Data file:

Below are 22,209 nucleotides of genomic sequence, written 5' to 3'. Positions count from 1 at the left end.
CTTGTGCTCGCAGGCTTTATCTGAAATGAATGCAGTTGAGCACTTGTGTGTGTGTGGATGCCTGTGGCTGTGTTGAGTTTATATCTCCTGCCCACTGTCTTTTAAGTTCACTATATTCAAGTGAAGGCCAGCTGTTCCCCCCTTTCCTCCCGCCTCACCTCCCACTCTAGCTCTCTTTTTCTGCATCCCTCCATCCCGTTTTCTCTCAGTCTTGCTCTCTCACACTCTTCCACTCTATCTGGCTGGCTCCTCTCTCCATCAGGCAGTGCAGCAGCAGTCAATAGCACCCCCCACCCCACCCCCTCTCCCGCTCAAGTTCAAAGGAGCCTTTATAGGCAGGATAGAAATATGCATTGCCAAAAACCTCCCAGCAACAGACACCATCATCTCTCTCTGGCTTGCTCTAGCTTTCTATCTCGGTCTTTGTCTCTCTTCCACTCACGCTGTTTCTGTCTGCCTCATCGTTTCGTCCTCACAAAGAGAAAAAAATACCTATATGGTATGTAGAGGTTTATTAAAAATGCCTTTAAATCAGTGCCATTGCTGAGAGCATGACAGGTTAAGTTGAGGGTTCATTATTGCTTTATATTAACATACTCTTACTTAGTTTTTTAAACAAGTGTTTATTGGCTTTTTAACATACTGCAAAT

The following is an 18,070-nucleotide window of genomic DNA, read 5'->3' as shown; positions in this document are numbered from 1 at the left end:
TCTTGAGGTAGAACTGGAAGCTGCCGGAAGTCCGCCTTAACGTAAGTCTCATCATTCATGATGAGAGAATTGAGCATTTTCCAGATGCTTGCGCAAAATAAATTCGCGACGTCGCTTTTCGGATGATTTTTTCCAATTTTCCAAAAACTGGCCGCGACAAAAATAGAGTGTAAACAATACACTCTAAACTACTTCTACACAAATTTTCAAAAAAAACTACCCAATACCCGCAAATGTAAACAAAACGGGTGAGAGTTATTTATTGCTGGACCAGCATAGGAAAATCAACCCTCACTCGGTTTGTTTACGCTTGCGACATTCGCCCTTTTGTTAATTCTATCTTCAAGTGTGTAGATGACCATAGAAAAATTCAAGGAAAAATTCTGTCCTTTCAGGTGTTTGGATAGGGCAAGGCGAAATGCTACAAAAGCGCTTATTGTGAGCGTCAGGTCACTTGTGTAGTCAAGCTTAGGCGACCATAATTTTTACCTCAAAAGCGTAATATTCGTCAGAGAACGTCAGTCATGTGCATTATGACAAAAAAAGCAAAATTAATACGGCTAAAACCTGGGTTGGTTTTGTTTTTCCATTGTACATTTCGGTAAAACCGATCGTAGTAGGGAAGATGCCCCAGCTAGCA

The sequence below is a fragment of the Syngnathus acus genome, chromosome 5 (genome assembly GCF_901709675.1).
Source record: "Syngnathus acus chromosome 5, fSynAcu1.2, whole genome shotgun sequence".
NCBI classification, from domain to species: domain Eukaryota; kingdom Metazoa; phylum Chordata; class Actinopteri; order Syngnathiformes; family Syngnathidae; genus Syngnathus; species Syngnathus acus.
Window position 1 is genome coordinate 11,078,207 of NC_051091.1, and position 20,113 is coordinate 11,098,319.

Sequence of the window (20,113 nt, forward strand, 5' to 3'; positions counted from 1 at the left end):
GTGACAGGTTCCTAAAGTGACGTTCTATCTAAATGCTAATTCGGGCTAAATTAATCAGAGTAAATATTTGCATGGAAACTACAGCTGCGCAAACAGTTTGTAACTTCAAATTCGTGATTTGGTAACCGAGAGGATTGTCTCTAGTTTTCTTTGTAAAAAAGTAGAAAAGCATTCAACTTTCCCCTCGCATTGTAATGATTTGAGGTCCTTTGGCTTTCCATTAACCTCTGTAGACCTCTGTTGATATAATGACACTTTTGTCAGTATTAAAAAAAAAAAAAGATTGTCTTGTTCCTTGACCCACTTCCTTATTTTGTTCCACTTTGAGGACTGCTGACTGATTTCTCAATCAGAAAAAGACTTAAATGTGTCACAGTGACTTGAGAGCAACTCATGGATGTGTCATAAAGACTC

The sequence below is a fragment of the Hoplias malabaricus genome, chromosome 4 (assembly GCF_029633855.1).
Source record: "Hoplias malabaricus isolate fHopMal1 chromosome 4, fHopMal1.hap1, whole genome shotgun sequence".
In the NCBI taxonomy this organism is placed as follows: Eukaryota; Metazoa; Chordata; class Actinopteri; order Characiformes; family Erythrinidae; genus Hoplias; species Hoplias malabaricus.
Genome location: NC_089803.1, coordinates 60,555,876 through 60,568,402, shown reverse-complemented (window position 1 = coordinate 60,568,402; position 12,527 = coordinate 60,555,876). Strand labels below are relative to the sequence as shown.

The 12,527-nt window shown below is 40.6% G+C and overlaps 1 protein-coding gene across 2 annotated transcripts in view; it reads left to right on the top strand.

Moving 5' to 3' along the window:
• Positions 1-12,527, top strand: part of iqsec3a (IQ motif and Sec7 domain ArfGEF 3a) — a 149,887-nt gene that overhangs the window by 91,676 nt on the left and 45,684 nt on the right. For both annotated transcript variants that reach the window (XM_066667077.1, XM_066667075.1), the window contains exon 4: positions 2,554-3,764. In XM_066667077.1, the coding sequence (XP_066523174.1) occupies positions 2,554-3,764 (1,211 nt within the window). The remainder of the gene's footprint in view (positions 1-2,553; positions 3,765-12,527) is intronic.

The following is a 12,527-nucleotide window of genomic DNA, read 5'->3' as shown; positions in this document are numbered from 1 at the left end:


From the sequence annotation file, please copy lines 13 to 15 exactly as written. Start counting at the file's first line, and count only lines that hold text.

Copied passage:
In the NCBI taxonomy this organism is placed as follows: Eukaryota; Metazoa; Chordata; class Actinopteri; order Characiformes; family Erythrinidae; genus Hoplias; species Hoplias malabaricus.
Genome location: NC_089803.1, coordinates 60,555,876 through 60,568,402, shown reverse-complemented (window position 1 = coordinate 60,568,402; position 12,527 = coordinate 60,555,876). Strand labels below are relative to the sequence as shown.

The 12,527-nt window shown below is 40.6% G+C and overlaps 1 protein-coding gene across 2 annotated transcripts in view; it reads left to right on the top strand.